Term Paper: Unseen

Pages: 5 (1479 words)  ·  Bibliography Sources: 0  ·  Level: College Senior  ·  Topic: Literature  ·  Buy This Paper


[. . .] To break free of the vicious circle of poverty that exists in such places, Cendric had to work twice as hard as his more affluent counterparts and through it all, hope and faith were the only things that could help him attain his goals and reach his final destination.

A boy if he's lucky, discovers his limitations across a leisurely passage of years, with self-awareness arriving slowly. That way, at least he has plenty of time to heroically imagine himself first. Most boys unfold in this natural, measured way, growing up with at least one adult on the scene who can convincingly fake being all-powerful, omniscient, and unfailingly protective for a kid's first decade or so, providing an invaluable canopy of reachable stars and monsters that are comfortably make believe." (Pp. 30-31)

Hope held special meaning and significance for a child who had been raised in dismal poverty but wanted to escape his immediate problems and was looking for a better future. It is important to understand here that strength and significance of hope differ from person to person and is highly dependent on the circumstances and odds. Hoping for a better future is easier for someone with status, financial abundance and good academic background however the same would require immense patience and strength on the part of someone who lacks all those privileges. Someone like Cendric Jennings needed a deeper faith and much stronger desire to excel in order to escape the extremely poor circumstances and achieve his goals. For many, Cendric was the hero but for the protagonist himself, life was tough since he was an outcast among his own people and while he wanted to be a role model for his peers, he had somehow alienated himself from them due to his unprecedented success.

Once word got out about his acceptance [to Brown], he noticed a grimness start to come over his antagonists in the halls. It was easier to be the headstrong monk, a boy on a long-shot mission, before he'd actually won anything. With the prize in hand, he realized his single-minded drive came across as aloof cockiness; his painful martyrdom suddenly looked like self-nomination for sainthood. So he toned it down, not telling anyone about the Clarence Thomas meeting. Not discussing his preparations for Brown. Not talking too much about the awards. Pride, he knows, can get you killed in a place like this." (126-127).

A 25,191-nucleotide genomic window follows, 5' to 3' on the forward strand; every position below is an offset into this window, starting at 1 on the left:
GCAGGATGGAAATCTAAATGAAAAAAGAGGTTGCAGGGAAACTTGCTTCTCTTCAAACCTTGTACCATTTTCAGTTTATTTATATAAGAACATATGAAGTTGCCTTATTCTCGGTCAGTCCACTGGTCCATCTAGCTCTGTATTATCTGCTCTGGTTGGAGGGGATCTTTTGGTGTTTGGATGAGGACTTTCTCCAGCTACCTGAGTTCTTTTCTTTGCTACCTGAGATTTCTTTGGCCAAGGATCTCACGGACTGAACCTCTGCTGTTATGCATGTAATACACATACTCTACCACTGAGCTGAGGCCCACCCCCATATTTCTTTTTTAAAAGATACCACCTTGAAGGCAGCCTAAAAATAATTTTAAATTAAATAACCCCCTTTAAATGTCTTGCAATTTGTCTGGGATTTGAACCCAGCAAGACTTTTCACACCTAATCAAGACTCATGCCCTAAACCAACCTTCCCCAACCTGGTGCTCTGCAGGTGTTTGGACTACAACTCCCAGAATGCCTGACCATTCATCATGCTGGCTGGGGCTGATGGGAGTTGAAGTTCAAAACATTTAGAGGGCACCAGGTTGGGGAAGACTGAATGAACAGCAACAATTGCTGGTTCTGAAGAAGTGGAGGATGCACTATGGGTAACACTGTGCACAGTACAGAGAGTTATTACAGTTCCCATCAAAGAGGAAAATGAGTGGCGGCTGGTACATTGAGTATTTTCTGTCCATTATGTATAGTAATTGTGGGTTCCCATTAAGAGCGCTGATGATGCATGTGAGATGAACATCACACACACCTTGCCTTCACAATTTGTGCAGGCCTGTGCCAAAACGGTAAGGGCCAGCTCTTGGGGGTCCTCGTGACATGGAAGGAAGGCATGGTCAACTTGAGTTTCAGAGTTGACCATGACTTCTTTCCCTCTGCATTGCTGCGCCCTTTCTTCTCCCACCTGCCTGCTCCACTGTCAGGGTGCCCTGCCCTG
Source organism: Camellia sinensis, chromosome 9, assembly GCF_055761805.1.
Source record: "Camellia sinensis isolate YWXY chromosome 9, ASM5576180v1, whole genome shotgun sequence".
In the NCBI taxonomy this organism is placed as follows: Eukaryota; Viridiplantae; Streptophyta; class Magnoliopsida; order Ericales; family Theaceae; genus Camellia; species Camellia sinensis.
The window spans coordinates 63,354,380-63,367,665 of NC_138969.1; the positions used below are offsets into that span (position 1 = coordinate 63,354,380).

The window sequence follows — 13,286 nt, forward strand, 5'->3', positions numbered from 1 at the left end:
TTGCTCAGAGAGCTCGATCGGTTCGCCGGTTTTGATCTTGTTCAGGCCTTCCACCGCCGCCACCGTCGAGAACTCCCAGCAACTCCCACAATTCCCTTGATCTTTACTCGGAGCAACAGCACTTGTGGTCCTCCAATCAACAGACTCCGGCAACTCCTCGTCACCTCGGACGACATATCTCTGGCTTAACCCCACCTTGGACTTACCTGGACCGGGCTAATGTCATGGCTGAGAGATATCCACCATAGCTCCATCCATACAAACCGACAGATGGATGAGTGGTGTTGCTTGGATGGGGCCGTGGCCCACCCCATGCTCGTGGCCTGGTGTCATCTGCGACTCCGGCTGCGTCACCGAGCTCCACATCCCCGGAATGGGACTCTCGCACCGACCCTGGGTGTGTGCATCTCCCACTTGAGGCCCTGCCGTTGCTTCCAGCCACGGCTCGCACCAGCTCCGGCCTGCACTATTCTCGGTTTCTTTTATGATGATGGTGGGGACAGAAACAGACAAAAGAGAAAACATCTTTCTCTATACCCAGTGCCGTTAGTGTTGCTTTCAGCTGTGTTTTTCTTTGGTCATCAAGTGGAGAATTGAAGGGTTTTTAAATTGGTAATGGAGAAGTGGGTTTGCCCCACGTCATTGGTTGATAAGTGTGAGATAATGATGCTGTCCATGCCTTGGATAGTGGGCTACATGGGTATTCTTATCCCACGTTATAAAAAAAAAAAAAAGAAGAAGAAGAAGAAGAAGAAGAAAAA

Hope and faith have taught Cendric important things. These are the lessons he holds on to when the general social beliefs and attitudes intimidate him. For example studying at Brown University was intimidating enough but faith had taught him to believe in himself as a human being and to never allow others to judge him on the basis on his skin color or financial circumstances. For example one passage on identity shows how Cendric had learned to believe in himself and how faith had transformed his thinking.

I think your identity should come from something you take pride in. It shouldn't be something that just sets you apart from other people, it should be one of those things that... people generally understand is a good thing, something we all share, rather than what separates us. I mean, the things that make up identity are deeper things than skin color or whatever. Thing, I don't know, like character or our faith or how we treat other people." (177) hope in the Unseen' chronicles the tough life of one highly determined young man whose faith and hope in the future took him out of the ghettos and helped him become of the Ivy League. Author Ron Suskind had been planning to write about extraordinary kids in bad schools and this took him to Frank W. Ballou Senior High where he met Cendric. A bright and highly intelligent young man, Cendric couldn't relate to other kids in the school and was mostly alienated from his peers. His aloofness and reserved attitude were indicative of the fact that he was different and considered himself a misfit in a school where drugs and violence were rampant. Cendric was different because he hoped for a better future and unlike other kids, he possessed a keen desire to succeed and make life better for himself. This was what other kids lacked and thus while they kept suffering in the ghettos; Cendric went on to become part of one of the most prestigious universities of… [END OF PREVIEW]

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Unseen.  (2004, January 29).  Retrieved June 15, 2019, from https://www.essaytown.com/subjects/paper/unseen-been/5461810

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